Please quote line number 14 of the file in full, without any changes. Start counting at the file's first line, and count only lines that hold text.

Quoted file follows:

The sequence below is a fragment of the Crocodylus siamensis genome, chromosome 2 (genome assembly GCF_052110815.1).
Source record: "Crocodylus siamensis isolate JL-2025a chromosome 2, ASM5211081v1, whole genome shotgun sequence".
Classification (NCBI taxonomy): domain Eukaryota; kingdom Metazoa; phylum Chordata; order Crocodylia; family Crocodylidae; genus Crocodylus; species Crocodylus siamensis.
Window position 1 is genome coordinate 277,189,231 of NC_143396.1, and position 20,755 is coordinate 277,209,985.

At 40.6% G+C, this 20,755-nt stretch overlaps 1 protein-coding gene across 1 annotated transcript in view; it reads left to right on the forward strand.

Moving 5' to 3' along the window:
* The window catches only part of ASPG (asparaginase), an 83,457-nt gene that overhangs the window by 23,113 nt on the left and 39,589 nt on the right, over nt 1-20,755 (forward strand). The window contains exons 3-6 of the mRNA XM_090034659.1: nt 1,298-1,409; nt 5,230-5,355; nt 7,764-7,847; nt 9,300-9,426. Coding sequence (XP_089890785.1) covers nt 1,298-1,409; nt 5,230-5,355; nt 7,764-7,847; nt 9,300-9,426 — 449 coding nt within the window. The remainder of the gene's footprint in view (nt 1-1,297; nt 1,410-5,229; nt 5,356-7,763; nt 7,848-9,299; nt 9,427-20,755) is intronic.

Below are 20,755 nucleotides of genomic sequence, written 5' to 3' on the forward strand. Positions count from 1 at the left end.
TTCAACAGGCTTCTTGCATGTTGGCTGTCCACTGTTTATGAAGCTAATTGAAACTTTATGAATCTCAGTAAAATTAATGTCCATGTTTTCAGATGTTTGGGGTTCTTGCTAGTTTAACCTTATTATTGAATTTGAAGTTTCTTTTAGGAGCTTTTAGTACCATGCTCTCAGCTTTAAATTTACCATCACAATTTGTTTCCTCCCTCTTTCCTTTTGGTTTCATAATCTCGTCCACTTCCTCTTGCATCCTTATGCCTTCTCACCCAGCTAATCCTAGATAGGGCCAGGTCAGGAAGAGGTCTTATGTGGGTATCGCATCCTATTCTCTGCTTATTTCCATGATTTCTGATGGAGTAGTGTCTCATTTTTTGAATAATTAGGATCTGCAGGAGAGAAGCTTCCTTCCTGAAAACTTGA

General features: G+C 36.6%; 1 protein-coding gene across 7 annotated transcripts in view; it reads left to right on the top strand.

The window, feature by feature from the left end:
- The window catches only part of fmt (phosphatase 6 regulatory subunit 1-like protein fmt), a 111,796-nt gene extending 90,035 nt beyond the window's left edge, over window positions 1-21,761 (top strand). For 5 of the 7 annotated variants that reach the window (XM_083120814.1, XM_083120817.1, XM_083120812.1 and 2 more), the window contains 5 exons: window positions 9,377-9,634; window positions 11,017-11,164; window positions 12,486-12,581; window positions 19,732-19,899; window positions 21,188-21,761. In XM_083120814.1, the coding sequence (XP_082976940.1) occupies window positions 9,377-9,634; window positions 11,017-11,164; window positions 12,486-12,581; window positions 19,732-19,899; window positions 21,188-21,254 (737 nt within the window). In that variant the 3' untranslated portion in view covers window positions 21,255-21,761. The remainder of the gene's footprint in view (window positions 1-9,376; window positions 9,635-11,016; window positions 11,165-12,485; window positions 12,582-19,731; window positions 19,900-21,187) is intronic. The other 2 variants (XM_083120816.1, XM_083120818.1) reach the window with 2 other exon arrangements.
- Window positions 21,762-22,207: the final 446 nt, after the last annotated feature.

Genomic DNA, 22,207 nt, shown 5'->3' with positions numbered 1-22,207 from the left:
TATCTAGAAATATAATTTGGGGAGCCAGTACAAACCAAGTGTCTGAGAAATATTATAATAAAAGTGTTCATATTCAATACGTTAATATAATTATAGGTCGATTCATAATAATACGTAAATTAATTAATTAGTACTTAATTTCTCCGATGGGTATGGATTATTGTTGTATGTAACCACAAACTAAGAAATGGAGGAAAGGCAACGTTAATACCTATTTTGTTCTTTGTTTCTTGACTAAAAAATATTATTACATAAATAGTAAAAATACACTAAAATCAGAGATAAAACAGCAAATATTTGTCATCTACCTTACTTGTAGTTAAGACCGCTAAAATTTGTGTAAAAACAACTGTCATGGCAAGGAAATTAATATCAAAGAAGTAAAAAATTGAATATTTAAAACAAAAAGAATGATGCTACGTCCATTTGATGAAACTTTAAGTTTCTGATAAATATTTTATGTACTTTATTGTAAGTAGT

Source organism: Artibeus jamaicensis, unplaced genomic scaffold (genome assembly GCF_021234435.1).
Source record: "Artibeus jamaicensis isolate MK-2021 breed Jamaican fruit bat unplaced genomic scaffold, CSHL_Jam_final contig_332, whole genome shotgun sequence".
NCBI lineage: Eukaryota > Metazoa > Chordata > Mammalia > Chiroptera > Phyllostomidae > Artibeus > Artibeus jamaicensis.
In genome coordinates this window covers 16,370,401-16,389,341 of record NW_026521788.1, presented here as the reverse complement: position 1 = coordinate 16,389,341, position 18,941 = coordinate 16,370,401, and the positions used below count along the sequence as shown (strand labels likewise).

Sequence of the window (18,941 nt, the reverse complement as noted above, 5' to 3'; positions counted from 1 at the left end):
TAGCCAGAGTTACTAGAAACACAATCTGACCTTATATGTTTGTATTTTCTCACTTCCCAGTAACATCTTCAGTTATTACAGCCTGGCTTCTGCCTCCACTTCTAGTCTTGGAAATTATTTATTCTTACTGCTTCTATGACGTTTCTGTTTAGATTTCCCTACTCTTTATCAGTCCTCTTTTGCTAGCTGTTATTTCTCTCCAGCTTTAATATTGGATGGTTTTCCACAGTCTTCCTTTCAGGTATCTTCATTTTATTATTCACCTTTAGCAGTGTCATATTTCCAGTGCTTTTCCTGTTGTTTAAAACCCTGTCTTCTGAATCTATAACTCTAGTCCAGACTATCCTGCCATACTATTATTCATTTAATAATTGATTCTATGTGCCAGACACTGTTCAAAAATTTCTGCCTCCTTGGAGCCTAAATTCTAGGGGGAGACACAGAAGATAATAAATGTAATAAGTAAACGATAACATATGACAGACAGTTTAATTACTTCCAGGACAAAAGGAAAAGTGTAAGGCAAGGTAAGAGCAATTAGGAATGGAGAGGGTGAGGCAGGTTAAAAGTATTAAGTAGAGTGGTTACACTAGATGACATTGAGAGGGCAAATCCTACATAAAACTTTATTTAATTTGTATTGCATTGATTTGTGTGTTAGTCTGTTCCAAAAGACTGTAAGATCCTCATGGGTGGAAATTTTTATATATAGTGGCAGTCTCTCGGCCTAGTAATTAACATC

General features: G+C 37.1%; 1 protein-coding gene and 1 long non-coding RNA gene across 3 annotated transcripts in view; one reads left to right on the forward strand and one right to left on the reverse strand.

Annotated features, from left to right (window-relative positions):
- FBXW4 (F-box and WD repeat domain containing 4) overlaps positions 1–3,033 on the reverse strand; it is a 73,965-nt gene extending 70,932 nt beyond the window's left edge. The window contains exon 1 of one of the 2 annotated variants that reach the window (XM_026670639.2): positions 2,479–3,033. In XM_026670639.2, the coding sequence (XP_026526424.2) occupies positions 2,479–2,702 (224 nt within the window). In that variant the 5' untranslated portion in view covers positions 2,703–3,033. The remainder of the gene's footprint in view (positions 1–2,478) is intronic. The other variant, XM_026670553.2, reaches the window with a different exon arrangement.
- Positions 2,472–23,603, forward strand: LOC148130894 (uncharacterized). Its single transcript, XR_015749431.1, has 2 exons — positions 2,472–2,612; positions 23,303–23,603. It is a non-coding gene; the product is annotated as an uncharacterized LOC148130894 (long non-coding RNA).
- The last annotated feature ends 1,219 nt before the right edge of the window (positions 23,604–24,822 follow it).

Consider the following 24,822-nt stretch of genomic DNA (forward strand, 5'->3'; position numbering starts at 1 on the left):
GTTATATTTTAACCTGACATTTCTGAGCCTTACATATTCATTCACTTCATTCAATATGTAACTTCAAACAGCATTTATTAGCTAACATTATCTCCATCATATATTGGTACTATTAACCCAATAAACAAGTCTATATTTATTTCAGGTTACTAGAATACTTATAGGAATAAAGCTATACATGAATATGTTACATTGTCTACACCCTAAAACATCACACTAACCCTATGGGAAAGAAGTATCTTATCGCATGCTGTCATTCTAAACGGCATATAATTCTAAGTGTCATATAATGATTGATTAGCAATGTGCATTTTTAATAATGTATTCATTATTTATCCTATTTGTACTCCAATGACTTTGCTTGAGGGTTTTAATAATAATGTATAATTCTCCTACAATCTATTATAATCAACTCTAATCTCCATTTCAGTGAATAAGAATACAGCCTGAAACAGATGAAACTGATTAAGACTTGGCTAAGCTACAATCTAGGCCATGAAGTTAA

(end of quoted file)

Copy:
Genomic DNA, 22,207 nt, shown 5'->3' with positions numbered 1-22,207 from the left: